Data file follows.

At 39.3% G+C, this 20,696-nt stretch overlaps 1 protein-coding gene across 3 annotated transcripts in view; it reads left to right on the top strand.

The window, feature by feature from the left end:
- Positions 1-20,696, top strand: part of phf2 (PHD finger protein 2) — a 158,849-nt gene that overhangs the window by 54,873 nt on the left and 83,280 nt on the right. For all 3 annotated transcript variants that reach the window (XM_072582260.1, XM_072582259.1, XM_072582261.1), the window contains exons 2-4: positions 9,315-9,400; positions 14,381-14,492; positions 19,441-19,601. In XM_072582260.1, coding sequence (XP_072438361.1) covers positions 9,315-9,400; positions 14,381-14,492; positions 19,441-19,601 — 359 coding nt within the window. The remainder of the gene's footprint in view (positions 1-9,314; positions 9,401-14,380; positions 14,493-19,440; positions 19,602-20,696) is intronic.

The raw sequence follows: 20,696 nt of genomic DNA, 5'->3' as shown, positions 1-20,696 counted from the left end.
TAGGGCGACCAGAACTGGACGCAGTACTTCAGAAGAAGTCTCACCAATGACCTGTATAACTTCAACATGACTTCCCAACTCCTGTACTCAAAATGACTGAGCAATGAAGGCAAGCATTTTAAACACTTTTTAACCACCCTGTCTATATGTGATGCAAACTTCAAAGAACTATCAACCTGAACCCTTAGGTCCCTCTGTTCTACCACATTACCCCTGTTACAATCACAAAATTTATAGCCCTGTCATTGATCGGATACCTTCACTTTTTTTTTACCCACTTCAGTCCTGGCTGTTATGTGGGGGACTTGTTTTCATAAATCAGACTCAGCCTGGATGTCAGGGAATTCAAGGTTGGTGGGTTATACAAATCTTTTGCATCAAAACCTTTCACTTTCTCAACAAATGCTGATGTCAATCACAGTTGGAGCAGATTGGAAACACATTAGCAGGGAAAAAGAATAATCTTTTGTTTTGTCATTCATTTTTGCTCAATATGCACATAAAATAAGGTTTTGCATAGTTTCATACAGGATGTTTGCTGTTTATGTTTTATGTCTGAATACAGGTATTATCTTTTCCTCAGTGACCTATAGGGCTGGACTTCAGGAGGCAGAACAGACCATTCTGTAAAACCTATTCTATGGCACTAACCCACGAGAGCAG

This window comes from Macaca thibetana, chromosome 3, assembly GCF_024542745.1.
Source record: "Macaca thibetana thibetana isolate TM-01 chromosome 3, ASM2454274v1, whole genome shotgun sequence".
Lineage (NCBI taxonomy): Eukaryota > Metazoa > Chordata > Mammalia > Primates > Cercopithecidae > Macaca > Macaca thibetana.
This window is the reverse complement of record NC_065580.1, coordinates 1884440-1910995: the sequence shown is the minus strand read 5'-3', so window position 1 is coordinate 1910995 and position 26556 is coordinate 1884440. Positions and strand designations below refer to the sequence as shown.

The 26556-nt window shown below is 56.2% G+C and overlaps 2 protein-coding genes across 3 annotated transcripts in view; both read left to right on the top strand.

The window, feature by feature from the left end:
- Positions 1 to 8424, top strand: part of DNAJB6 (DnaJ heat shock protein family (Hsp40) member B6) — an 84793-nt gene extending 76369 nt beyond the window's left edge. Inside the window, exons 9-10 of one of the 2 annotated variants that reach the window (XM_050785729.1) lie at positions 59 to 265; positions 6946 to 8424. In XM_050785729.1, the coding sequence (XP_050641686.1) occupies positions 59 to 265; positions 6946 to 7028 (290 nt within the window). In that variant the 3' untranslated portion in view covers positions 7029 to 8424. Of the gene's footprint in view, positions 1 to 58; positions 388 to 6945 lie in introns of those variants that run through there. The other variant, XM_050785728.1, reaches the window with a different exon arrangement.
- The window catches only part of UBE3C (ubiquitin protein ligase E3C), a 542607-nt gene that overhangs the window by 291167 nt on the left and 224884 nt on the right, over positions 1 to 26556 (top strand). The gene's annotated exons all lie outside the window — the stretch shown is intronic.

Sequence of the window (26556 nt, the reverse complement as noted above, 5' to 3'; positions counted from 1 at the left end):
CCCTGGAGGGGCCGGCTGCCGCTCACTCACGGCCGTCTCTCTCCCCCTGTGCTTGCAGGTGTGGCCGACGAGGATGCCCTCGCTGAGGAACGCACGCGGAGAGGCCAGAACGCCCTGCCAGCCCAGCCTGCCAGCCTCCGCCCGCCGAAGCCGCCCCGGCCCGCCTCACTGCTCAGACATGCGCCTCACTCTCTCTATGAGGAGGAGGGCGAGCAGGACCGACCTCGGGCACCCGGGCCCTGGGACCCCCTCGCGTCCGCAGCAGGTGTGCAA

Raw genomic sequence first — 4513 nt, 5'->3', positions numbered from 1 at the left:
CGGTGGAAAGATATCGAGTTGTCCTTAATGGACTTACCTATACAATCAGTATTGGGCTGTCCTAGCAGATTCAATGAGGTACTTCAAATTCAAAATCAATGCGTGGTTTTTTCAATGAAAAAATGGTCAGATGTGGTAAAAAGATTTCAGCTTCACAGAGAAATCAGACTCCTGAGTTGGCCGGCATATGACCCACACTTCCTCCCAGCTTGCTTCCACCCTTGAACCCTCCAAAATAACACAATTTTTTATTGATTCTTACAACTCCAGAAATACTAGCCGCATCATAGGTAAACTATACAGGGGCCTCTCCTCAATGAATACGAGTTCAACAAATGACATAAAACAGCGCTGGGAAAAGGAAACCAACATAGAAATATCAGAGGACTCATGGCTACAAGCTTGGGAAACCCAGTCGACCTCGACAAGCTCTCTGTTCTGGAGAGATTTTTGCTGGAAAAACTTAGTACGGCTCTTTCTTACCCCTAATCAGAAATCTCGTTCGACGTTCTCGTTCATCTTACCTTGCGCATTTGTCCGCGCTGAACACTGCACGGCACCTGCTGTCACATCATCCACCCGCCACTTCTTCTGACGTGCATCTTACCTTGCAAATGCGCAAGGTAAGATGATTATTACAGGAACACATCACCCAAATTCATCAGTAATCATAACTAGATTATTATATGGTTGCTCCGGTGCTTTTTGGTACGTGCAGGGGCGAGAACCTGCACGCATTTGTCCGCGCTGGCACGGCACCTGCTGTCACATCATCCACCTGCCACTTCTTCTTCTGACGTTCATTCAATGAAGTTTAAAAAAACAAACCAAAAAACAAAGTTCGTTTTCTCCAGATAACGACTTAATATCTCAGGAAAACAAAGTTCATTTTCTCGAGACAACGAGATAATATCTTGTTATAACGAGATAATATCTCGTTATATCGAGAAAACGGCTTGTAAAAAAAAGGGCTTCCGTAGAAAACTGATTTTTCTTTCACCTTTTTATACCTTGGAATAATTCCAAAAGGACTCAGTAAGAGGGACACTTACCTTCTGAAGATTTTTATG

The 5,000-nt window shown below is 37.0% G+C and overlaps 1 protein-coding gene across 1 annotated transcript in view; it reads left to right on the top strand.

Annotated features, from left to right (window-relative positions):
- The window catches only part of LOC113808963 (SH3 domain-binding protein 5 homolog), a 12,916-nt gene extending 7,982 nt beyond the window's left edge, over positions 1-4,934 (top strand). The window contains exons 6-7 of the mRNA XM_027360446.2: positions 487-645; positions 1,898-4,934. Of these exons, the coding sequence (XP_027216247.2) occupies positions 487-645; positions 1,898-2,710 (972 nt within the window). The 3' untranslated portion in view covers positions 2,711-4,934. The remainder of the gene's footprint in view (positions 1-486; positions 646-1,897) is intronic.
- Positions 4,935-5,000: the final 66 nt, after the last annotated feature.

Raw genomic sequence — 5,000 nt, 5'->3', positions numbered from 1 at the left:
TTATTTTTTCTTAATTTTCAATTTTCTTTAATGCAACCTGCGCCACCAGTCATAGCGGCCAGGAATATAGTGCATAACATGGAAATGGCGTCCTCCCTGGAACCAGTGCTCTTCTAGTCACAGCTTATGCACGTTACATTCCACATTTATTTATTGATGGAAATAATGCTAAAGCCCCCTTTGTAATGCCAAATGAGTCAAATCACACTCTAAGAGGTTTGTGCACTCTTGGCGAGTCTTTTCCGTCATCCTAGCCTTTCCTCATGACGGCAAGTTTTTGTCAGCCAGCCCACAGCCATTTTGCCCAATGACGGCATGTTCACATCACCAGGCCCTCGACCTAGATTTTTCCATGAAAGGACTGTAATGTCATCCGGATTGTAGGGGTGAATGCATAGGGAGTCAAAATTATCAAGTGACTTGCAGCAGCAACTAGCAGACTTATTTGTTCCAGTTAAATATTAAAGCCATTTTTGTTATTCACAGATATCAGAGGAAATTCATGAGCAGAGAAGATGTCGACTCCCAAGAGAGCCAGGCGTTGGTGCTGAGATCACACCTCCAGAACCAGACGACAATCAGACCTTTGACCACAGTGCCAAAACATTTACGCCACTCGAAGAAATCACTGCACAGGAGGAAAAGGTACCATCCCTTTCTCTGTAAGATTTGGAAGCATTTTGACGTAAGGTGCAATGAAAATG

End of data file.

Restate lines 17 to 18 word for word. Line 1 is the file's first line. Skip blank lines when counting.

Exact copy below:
CGGTGGAAAGATATCGAGTTGTCCTTAATGGACTTACCTATACAATCAGTATTGGGCTGTCCTAGCAGATTCAATGAGGTACTTCAAATTCAAAATCAATGCGTGGTTTTTTCAATGAAAAAATGGTCAGATGTGGTAAAAAGATTTCAGCTTCACAGAGAAATCAGACTCCTGAGTTGGCCGGCATATGACCCACACTTCCTCCCAGCTTGCTTCCACCCTTGAACCCTCCAAAATAACACAATTTTTTATTGATTCTTACAACTCCAGAAATACTAGCCGCATCATAGGTAAACTATACAGGGGCCTCTCCTCAATGAATACGAGTTCAACAAATGACATAAAACAGCGCTGGGAAAAGGAAACCAACATAGAAATATCAGAGGACTCATGGCTACAAGCTTGGGAAACCCAGTCGACCTCGACAAGCTCTCTGTTCTGGAGAGATTTTTGCTGGAAAAACTTAGTACGGCTCTTTCTTACCCCTAATCAGAAATCTCGTTCGACGTTCTCGTTCATCTTACCTTGCGCATTTGTCCGCGCTGAACACTGCACGGCACCTGCTGTCACATCATCCACCCGCCACTTCTTCTGACGTGCATCTTACCTTGCAAATGCGCAAGGTAAGATGATTATTACAGGAACACATCACCCAAATTCATCAGTAATCATAACTAGATTATTATATGGTTGCTCCGGTGCTTTTTGGTACGTGCAGGGGCGAGAACCTGCACGCATTTGTCCGCGCTGGCACGGCACCTGCTGTCACATCATCCACCTGCCACTTCTTCTTCTGACGTTCATTCAATGAAGTTTAAAAAAACAAACCAAAAAACAAAGTTCGTTTTCTCCAGATAACGACTTAATATCTCAGGAAAACAAAGTTCATTTTCTCGAGACAACGAGATAATATCTTGTTATAACGAGATAATATCTCGTTATATCGAGAAAACGGCTTGTAAAAAAAAGGGCTTCCGTAGAAAACTGATTTTTCTTTCACCTTTTTATACCTTGGAATAATTCCAAAAGGACTCAGTAAGAGGGACACTTACCTTCTGAAGATTTTTATG

The 5,000-nt window shown below is 37.0% G+C and overlaps 1 protein-coding gene across 1 annotated transcript in view; it reads left to right on the top strand.